The North Pole of the earth will be tilted toward the Sun, which will have reached its northernmost position in the sky and will be directly over the Tropic of Cancer at 23.44 degrees north latitude. For us in the Northern Hemisphere, this solstice will mark the beginning of summer and the longest day of the year with early dawns, long days, late sunsets, and short nights. The sun will be at its height each day, as it crosses the sky. Meanwhile, south of the equator, winter will begin.
What is a solstice?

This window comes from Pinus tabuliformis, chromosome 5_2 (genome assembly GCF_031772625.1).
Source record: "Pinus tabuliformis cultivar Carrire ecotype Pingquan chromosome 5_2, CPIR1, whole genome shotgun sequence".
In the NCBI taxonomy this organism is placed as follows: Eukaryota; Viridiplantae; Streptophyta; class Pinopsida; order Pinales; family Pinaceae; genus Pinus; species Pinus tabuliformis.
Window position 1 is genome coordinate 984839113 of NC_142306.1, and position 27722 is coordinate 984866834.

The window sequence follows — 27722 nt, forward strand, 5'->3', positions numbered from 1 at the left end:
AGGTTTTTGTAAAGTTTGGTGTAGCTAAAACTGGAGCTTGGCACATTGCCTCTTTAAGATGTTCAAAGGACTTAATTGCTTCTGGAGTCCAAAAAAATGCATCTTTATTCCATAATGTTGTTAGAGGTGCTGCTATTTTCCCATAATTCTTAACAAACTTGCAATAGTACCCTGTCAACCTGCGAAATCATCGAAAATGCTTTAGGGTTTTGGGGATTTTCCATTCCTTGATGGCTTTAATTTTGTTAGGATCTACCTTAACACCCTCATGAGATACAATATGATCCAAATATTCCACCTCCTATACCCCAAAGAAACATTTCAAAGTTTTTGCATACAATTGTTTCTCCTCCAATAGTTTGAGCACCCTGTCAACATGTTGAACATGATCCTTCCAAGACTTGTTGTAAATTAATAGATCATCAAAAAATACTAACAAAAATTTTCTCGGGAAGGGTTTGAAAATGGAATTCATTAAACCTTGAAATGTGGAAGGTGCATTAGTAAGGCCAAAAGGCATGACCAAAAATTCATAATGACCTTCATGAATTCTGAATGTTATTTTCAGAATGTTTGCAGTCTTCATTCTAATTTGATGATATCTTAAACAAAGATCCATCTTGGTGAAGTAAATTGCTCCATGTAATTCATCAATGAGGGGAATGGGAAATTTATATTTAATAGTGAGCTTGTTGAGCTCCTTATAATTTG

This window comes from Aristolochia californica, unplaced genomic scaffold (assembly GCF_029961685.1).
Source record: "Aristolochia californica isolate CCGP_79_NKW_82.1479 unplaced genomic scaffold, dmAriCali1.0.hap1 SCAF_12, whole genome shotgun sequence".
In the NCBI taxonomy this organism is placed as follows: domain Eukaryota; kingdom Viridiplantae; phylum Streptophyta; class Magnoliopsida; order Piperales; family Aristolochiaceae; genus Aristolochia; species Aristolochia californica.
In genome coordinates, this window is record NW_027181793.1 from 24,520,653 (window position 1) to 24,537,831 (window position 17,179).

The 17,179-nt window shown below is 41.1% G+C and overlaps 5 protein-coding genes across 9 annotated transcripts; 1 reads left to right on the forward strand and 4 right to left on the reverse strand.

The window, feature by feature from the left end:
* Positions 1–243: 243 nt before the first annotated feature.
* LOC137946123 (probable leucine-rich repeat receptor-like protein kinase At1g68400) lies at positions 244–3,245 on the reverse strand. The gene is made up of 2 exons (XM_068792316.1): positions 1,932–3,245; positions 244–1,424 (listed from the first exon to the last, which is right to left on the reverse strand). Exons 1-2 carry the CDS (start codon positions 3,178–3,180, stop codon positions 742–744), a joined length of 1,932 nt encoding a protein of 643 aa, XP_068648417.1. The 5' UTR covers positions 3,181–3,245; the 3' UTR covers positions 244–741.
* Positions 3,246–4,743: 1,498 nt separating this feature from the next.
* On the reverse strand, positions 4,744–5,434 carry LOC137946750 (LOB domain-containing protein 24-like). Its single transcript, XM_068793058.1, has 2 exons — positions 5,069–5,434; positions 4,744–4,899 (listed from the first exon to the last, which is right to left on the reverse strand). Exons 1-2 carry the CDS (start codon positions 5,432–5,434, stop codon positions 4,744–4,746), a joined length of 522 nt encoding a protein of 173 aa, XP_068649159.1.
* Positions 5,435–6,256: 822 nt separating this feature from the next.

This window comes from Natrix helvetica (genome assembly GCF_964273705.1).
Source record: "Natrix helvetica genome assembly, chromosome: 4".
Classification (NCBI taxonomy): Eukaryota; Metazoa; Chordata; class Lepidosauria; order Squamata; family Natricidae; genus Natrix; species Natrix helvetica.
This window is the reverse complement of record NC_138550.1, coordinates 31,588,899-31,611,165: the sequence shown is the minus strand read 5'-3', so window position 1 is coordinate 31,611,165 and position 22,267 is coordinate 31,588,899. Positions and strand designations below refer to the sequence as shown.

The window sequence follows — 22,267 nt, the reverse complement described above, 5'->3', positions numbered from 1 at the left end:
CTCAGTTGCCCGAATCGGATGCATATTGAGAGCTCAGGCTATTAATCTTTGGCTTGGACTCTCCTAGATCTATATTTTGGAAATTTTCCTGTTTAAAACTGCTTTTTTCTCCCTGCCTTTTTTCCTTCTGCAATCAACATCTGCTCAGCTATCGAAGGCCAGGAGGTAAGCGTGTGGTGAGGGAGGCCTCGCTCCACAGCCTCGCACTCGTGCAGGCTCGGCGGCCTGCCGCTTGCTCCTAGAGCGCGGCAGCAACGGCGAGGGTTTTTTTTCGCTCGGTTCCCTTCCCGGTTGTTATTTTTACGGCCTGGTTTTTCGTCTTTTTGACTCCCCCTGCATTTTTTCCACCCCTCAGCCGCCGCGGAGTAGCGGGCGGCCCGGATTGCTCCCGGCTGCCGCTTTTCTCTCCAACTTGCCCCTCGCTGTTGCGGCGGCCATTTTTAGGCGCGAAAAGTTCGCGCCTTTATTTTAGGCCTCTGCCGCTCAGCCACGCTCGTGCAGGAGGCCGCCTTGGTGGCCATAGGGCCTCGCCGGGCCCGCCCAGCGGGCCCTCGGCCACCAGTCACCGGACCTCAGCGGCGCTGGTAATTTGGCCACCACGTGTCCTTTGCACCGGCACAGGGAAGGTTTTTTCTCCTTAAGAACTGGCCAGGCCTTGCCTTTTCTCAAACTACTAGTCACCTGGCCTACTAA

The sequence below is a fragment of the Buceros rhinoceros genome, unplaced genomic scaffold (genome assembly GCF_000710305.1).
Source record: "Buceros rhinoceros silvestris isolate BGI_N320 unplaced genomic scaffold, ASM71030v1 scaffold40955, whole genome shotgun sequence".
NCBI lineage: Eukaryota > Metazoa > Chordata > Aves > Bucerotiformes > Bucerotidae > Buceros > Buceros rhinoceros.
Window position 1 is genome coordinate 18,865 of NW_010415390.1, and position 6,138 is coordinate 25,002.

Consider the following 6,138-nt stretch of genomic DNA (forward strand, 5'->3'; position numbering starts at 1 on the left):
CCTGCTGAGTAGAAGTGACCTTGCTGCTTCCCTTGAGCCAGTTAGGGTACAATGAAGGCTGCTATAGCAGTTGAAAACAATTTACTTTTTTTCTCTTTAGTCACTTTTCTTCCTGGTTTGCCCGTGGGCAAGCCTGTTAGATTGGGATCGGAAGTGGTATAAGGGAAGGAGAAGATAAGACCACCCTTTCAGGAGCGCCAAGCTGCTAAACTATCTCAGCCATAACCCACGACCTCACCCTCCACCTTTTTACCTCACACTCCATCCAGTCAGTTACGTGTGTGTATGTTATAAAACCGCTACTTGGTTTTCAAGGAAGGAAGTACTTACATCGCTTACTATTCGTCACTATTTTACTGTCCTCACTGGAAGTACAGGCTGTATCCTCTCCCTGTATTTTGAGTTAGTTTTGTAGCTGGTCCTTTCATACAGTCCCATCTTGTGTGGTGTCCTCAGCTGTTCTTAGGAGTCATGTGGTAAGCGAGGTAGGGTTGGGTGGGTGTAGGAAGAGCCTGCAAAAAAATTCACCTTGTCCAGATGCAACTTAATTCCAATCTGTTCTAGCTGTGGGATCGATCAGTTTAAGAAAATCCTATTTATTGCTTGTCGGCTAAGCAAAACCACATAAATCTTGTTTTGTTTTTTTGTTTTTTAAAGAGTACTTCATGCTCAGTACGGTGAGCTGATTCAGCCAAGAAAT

The solstice is an astronomical event caused by the Earth’s tilt on its axis and its motion in orbit around the sun. It’s because Earth doesn’t orbit upright. Instead, our world is tilted on its axis by 23 1/2 degrees. Earth’s Northern and Southern Hemispheres trade places in receiving the sun’s light and warmth most directly. At the June solstice, Earth is positioned in its orbit so that our world’s North Pole is leaning most toward the sun, resulting in the longest day and shortest night of the calendar year. The word “solstice” comes from Latin solstitium—from sol (Sun) and stitium (still or stopped). Due to Earth’s tilted axis, the Sun doesn’t rise and set at the same locations on the horizon each morning and evening; its rise and set positions move northward or southward in the sky as Earth travels around the Sun through the year.